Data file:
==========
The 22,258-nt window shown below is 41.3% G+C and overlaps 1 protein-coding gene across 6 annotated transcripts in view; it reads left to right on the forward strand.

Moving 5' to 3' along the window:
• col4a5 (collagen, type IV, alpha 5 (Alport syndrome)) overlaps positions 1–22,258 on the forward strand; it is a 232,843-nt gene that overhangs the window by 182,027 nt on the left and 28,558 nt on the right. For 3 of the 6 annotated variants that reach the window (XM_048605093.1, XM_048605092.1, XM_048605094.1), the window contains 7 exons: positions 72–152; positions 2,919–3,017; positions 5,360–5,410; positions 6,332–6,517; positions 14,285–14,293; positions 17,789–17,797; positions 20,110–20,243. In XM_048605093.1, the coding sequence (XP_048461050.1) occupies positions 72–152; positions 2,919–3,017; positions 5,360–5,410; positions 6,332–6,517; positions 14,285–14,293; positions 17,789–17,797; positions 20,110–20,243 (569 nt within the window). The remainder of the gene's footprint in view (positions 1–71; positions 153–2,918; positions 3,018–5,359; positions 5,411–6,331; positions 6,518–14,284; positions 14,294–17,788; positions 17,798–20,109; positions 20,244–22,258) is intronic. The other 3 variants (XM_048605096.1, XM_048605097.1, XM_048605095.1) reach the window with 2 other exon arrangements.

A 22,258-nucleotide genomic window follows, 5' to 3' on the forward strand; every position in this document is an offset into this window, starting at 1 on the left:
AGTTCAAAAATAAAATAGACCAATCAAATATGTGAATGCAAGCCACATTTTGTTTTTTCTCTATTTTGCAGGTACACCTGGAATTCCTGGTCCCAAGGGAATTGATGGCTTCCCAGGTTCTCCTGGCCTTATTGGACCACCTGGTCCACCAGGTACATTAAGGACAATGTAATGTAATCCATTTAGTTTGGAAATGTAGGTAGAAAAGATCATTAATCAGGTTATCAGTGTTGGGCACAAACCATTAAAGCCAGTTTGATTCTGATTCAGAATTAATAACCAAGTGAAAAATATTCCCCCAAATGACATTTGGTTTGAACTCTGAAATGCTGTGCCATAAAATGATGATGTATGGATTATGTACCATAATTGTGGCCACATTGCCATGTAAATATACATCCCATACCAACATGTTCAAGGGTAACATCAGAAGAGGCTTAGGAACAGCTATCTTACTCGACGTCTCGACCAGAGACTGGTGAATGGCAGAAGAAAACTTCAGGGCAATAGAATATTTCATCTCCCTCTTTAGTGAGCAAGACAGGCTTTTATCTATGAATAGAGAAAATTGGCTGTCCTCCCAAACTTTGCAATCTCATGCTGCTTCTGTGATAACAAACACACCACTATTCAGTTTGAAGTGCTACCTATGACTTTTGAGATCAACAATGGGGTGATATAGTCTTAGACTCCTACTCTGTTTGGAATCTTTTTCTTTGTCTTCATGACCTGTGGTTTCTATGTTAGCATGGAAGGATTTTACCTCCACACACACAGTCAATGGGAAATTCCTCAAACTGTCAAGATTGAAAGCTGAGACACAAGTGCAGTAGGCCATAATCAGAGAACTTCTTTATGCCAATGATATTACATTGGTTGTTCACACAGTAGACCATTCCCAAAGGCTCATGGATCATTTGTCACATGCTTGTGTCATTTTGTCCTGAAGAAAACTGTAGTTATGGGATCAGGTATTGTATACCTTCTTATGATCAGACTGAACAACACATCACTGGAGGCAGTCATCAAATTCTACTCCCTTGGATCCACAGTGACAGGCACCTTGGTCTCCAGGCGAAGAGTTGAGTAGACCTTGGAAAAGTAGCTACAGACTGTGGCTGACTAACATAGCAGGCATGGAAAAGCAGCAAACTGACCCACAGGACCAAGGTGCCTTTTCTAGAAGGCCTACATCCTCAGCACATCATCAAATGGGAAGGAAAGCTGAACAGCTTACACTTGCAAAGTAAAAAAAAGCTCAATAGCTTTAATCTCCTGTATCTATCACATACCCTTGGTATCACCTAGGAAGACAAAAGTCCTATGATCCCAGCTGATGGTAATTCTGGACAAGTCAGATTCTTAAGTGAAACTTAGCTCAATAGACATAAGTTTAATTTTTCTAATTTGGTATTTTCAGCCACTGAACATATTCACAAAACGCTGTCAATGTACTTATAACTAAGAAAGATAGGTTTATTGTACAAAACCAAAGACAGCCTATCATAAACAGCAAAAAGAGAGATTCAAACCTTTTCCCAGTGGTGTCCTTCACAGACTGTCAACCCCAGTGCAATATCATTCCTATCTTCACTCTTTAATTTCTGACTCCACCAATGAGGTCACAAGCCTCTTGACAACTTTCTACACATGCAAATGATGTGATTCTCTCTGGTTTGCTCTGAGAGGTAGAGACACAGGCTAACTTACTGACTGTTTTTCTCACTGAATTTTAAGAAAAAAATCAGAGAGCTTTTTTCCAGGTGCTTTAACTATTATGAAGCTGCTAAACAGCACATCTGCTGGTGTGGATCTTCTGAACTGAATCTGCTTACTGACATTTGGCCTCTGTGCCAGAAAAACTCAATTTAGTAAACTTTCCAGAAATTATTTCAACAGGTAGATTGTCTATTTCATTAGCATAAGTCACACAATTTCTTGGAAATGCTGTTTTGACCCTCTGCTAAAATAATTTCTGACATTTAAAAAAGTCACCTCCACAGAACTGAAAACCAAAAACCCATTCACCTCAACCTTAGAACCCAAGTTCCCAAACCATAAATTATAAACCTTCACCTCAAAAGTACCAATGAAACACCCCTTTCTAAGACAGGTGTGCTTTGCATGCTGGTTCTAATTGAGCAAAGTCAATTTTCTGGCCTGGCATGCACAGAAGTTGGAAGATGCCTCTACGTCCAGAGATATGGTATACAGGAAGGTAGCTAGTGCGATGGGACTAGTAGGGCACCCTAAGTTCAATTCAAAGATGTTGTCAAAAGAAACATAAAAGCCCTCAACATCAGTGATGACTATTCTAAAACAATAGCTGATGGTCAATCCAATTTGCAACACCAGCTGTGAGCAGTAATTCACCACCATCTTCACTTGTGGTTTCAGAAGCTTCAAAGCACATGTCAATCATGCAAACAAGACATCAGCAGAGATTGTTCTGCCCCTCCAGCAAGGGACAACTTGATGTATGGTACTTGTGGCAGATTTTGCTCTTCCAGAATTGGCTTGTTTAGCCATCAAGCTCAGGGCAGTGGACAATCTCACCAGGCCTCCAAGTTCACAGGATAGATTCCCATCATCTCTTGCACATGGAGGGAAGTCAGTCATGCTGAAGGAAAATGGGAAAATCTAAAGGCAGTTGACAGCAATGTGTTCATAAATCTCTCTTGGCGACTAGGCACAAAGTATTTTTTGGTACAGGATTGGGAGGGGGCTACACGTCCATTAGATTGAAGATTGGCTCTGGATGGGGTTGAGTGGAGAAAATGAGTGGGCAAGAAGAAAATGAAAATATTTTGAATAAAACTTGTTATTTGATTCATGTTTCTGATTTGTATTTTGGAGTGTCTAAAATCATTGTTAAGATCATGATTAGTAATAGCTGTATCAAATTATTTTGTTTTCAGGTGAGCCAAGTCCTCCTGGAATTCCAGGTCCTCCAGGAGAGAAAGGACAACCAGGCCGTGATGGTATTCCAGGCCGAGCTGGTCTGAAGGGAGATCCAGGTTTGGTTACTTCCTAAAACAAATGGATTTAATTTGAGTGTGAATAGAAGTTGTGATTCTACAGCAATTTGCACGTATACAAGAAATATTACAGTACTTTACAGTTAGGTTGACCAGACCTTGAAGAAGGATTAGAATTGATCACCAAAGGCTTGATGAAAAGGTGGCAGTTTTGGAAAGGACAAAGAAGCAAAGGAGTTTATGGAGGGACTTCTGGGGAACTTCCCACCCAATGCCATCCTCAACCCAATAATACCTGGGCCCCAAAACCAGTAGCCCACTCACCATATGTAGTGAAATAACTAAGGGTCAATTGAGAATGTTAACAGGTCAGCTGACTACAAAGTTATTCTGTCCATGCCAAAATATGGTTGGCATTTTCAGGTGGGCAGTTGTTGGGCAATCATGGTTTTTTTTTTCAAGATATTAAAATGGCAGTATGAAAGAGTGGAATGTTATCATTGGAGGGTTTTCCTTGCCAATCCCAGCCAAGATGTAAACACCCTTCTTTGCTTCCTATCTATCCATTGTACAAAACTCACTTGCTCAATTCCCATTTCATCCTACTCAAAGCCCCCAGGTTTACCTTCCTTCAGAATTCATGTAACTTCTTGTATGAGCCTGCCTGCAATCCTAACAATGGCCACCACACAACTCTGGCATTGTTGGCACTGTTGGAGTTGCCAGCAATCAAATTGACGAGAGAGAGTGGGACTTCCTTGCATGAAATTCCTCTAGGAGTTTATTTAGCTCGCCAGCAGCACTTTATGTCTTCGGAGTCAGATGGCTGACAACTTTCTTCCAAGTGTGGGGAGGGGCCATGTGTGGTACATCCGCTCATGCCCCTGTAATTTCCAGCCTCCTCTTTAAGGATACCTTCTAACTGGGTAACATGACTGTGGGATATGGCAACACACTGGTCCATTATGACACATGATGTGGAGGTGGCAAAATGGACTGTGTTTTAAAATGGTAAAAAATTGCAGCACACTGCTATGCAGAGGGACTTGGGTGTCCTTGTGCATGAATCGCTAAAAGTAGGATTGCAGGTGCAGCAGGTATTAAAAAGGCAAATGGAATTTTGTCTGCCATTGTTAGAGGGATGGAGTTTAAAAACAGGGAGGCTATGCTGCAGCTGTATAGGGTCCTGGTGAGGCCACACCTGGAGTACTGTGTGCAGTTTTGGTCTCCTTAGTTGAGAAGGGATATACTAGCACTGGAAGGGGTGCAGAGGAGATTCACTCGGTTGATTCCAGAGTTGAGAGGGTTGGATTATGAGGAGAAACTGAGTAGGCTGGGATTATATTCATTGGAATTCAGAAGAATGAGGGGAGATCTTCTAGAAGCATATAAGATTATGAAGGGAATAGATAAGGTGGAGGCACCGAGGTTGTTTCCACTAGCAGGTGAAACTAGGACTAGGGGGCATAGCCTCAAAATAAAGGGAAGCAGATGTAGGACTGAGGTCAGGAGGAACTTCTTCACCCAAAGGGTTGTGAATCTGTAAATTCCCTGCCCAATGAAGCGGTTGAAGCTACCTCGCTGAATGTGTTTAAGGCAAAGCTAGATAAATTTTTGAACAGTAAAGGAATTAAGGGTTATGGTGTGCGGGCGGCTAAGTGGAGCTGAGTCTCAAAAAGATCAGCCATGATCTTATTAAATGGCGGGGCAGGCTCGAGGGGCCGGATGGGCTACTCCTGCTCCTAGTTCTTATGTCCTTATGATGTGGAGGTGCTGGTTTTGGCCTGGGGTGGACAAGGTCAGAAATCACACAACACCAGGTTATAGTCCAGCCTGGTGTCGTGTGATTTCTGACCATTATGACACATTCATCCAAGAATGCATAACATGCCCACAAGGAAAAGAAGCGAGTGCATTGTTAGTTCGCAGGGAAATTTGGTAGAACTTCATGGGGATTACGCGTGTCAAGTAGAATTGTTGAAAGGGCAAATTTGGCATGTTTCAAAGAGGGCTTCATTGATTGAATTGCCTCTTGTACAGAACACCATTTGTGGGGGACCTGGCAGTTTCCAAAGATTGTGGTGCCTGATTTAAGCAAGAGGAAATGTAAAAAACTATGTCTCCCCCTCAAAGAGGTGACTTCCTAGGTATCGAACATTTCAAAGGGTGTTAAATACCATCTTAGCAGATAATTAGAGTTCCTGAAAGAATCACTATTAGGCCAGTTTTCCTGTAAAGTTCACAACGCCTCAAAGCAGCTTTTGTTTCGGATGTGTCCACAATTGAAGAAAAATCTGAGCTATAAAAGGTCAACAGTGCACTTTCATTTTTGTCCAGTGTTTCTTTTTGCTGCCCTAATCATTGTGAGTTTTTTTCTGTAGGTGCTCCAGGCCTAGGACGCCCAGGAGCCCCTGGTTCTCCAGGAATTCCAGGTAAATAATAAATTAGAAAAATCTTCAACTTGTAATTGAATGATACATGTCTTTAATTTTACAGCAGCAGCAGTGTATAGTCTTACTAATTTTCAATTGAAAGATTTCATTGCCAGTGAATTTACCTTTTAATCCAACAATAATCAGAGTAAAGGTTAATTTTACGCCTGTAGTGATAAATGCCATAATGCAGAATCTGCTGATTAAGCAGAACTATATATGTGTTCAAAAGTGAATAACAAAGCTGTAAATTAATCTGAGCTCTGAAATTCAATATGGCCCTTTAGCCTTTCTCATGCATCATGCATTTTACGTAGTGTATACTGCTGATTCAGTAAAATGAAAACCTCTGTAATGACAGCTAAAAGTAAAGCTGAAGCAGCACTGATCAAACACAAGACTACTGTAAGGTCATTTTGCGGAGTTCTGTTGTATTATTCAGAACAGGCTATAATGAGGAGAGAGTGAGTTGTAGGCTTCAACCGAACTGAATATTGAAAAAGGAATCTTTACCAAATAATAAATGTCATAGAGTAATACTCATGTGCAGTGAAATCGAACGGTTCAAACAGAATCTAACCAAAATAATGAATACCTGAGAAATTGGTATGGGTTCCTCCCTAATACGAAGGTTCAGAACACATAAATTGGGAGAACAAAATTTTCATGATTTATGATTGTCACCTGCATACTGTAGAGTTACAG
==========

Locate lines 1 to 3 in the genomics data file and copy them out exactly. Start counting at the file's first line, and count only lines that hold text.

The 22,258-nt window shown below is 41.3% G+C and overlaps 1 protein-coding gene across 6 annotated transcripts in view; it reads left to right on the forward strand.

Moving 5' to 3' along the window:
• col4a5 (collagen, type IV, alpha 5 (Alport syndrome)) overlaps positions 1–22,258 on the forward strand; it is a 232,843-nt gene that overhangs the window by 182,027 nt on the left and 28,558 nt on the right. For 3 of the 6 annotated variants that reach the window (XM_048605093.1, XM_048605092.1, XM_048605094.1), the window contains 7 exons: positions 72–152; positions 2,919–3,017; positions 5,360–5,410; positions 6,332–6,517; positions 14,285–14,293; positions 17,789–17,797; positions 20,110–20,243. In XM_048605093.1, the coding sequence (XP_048461050.1) occupies positions 72–152; positions 2,919–3,017; positions 5,360–5,410; positions 6,332–6,517; positions 14,285–14,293; positions 17,789–17,797; positions 20,110–20,243 (569 nt within the window). The remainder of the gene's footprint in view (positions 1–71; positions 153–2,918; positions 3,018–5,359; positions 5,411–6,331; positions 6,518–14,284; positions 14,294–17,788; positions 17,798–20,109; positions 20,244–22,258) is intronic. The other 3 variants (XM_048605096.1, XM_048605097.1, XM_048605095.1) reach the window with 2 other exon arrangements.